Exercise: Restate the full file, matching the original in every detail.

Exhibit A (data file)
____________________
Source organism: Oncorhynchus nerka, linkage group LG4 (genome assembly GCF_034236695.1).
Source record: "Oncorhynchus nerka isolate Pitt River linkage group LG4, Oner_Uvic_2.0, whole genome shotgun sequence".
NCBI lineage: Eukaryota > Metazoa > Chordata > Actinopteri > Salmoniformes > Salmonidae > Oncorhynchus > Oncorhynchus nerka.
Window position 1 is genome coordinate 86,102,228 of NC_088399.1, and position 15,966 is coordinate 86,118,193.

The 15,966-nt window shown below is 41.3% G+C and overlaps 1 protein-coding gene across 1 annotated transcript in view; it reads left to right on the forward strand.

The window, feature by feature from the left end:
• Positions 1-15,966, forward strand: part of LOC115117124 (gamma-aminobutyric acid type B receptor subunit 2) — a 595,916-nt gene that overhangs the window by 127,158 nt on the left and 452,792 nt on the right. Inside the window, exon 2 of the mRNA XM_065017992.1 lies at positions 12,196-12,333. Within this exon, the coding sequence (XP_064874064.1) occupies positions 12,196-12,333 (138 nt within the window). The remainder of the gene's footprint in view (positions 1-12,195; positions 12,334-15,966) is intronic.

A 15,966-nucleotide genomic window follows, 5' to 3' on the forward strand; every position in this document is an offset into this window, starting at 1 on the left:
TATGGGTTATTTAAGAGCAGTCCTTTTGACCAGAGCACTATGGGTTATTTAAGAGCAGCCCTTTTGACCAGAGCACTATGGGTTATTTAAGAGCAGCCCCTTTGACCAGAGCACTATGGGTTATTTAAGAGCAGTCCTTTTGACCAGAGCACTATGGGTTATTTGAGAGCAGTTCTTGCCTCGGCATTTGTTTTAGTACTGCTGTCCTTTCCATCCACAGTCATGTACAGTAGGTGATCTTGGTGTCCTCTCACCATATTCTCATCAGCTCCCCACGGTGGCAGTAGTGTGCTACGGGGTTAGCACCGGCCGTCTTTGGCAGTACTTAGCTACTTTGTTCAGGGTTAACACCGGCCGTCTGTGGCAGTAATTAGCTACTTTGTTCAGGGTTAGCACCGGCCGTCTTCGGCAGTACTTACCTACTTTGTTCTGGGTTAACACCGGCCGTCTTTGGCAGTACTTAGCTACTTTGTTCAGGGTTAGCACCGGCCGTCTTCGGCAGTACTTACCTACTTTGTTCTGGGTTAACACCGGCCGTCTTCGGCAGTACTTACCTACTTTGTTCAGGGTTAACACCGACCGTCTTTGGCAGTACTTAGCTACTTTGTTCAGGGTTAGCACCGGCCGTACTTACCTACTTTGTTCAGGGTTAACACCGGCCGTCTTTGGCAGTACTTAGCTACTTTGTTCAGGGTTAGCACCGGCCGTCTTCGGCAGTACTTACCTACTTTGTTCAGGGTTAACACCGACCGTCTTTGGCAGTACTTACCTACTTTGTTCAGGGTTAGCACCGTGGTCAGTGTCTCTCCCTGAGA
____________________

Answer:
Source organism: Oncorhynchus nerka, linkage group LG4 (genome assembly GCF_034236695.1).
Source record: "Oncorhynchus nerka isolate Pitt River linkage group LG4, Oner_Uvic_2.0, whole genome shotgun sequence".
NCBI lineage: Eukaryota > Metazoa > Chordata > Actinopteri > Salmoniformes > Salmonidae > Oncorhynchus > Oncorhynchus nerka.
Window position 1 is genome coordinate 86,102,228 of NC_088399.1, and position 15,966 is coordinate 86,118,193.

The 15,966-nt window shown below is 41.3% G+C and overlaps 1 protein-coding gene across 1 annotated transcript in view; it reads left to right on the forward strand.

The window, feature by feature from the left end:
• Positions 1-15,966, forward strand: part of LOC115117124 (gamma-aminobutyric acid type B receptor subunit 2) — a 595,916-nt gene that overhangs the window by 127,158 nt on the left and 452,792 nt on the right. Inside the window, exon 2 of the mRNA XM_065017992.1 lies at positions 12,196-12,333. Within this exon, the coding sequence (XP_064874064.1) occupies positions 12,196-12,333 (138 nt within the window). The remainder of the gene's footprint in view (positions 1-12,195; positions 12,334-15,966) is intronic.

A 15,966-nucleotide genomic window follows, 5' to 3' on the forward strand; every position in this document is an offset into this window, starting at 1 on the left:
TATGGGTTATTTAAGAGCAGTCCTTTTGACCAGAGCACTATGGGTTATTTAAGAGCAGCCCTTTTGACCAGAGCACTATGGGTTATTTAAGAGCAGCCCCTTTGACCAGAGCACTATGGGTTATTTAAGAGCAGTCCTTTTGACCAGAGCACTATGGGTTATTTGAGAGCAGTTCTTGCCTCGGCATTTGTTTTAGTACTGCTGTCCTTTCCATCCACAGTCATGTACAGTAGGTGATCTTGGTGTCCTCTCACCATATTCTCATCAGCTCCCCACGGTGGCAGTAGTGTGCTACGGGGTTAGCACCGGCCGTCTTTGGCAGTACTTAGCTACTTTGTTCAGGGTTAACACCGGCCGTCTGTGGCAGTAATTAGCTACTTTGTTCAGGGTTAGCACCGGCCGTCTTCGGCAGTACTTACCTACTTTGTTCTGGGTTAACACCGGCCGTCTTTGGCAGTACTTAGCTACTTTGTTCAGGGTTAGCACCGGCCGTCTTCGGCAGTACTTACCTACTTTGTTCTGGGTTAACACCGGCCGTCTTCGGCAGTACTTACCTACTTTGTTCAGGGTTAACACCGACCGTCTTTGGCAGTACTTAGCTACTTTGTTCAGGGTTAGCACCGGCCGTACTTACCTACTTTGTTCAGGGTTAACACCGGCCGTCTTTGGCAGTACTTAGCTACTTTGTTCAGGGTTAGCACCGGCCGTCTTCGGCAGTACTTACCTACTTTGTTCAGGGTTAACACCGACCGTCTTTGGCAGTACTTACCTACTTTGTTCAGGGTTAGCACCGTGGTCAGTGTCTCTCCCTGAGA